I'm sure Hal has already responded to this. He is faster at the keyboard than me.
:worship:
You beat me to it, but mine was longer.

Thanks guys, for talking me back from the ledge. :D:

Seriously, I really like the old, old grainy stuff regarding Sox history. :cool:

Armed with thy knowledge I shall spread the gospel. :)

I want Mags back
01-23-2005, 05:21 PM
This is approximately the 93rd thread on the subject in the past month! :D:

Here's the history. Chicago's first professional baseball club was called the White Stockings. They joined the National Association of Professional Base Ball Players in 1971, but were force to leave that league for two years after the Chicago fire.

They played in the NA in 1874-75 and then their owner William Hulbert decided to hijack a bunch of star players from the Boston Red Stockings, including pitcher Al Spalding. He and Spalding then got together and to prevent retaliation drew up a constitution for a new league, the National League of Professional Base Ball Clubs. The White Stockings were a charter member.

By the 1880s, with a team of young players managed by player-manager Cap Anson, they became known as the Colts. When Anson was unceremoniously dismissed around 1899, they became known as the Orphans or Remnants. (In those days, newspapers pretty much determined team names. They became the Cubs about 1904 when Frank Selee put together another team of young stars led by Frank Chance.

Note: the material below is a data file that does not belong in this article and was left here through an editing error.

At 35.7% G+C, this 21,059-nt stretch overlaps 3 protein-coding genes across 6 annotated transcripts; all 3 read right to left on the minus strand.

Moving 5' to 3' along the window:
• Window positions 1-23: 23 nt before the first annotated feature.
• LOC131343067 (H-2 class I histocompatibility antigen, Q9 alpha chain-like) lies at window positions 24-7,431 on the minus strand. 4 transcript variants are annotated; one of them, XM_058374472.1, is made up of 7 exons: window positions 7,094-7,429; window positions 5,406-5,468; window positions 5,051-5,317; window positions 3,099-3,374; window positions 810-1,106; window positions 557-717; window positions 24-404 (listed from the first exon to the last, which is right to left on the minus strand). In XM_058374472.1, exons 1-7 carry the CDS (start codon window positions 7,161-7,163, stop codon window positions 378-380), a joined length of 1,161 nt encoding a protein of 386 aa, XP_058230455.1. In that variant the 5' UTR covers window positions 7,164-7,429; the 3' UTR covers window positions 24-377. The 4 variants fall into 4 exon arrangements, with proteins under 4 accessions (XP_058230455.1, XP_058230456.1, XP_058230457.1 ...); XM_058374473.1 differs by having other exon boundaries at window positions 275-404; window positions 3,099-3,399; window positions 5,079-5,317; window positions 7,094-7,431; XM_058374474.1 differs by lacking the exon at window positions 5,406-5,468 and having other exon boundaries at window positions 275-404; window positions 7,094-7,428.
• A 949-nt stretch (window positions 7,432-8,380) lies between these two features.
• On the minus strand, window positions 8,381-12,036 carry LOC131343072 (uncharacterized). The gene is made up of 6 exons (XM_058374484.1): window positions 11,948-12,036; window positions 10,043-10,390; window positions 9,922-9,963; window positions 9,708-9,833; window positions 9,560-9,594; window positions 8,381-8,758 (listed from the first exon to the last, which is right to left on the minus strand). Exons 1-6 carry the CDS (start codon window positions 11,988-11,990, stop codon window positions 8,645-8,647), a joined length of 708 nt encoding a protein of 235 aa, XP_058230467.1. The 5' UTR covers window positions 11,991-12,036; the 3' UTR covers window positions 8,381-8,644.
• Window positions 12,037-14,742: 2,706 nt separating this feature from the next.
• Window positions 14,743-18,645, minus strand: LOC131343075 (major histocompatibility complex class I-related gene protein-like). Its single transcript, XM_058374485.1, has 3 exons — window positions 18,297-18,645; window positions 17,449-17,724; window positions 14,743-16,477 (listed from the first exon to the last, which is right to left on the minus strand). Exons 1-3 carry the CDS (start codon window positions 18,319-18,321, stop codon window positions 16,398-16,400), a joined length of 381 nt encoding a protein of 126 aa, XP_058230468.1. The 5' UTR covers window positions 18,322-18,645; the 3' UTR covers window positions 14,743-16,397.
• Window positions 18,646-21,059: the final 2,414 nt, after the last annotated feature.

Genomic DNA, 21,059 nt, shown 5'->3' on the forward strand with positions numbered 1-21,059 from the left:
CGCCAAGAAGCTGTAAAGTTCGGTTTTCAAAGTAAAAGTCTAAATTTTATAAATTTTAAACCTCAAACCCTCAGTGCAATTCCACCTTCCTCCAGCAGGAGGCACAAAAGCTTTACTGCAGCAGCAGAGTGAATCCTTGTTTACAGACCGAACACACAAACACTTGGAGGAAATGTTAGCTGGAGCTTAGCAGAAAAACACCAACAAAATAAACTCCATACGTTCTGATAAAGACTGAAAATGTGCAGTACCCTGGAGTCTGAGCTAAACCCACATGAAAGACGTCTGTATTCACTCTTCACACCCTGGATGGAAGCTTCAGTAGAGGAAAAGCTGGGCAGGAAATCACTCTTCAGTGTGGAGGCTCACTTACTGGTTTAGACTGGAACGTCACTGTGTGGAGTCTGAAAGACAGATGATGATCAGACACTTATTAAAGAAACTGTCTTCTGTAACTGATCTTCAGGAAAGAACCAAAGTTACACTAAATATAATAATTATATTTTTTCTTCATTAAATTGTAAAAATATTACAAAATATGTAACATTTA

Meanwhile, Charles Comiskey had been running a team in the Western Association in St. Paul. After the 1899 season, the league decided to move into some larger cities, including some that had been abandoned over the years by the NL (including some that had been abandoned after the 1899 season) and changing its name to the American League. Comiskey tried to move the Saints to Chicago, but was resisted by the Orphans' owner who insisted on invoking his territorial rights. (The AL was still operating under terms of the National Agreement.)

Comiskey and league president Ban Johnson finally convinced the NL club's owner to let them play in Chicago, but only under two conditions:
1) They not play north of 35th St. (which was fine because Comiskey had a spot picked out on 39th St.--now Pershing Rd.--between Princeton and Wentworth).
2) They not use the name Chicago in identifying the club.

Comiskey responded to this second condition by naming his club the White Stockings, the old Cubs name. In 1902, headliners shortened this to White Sox.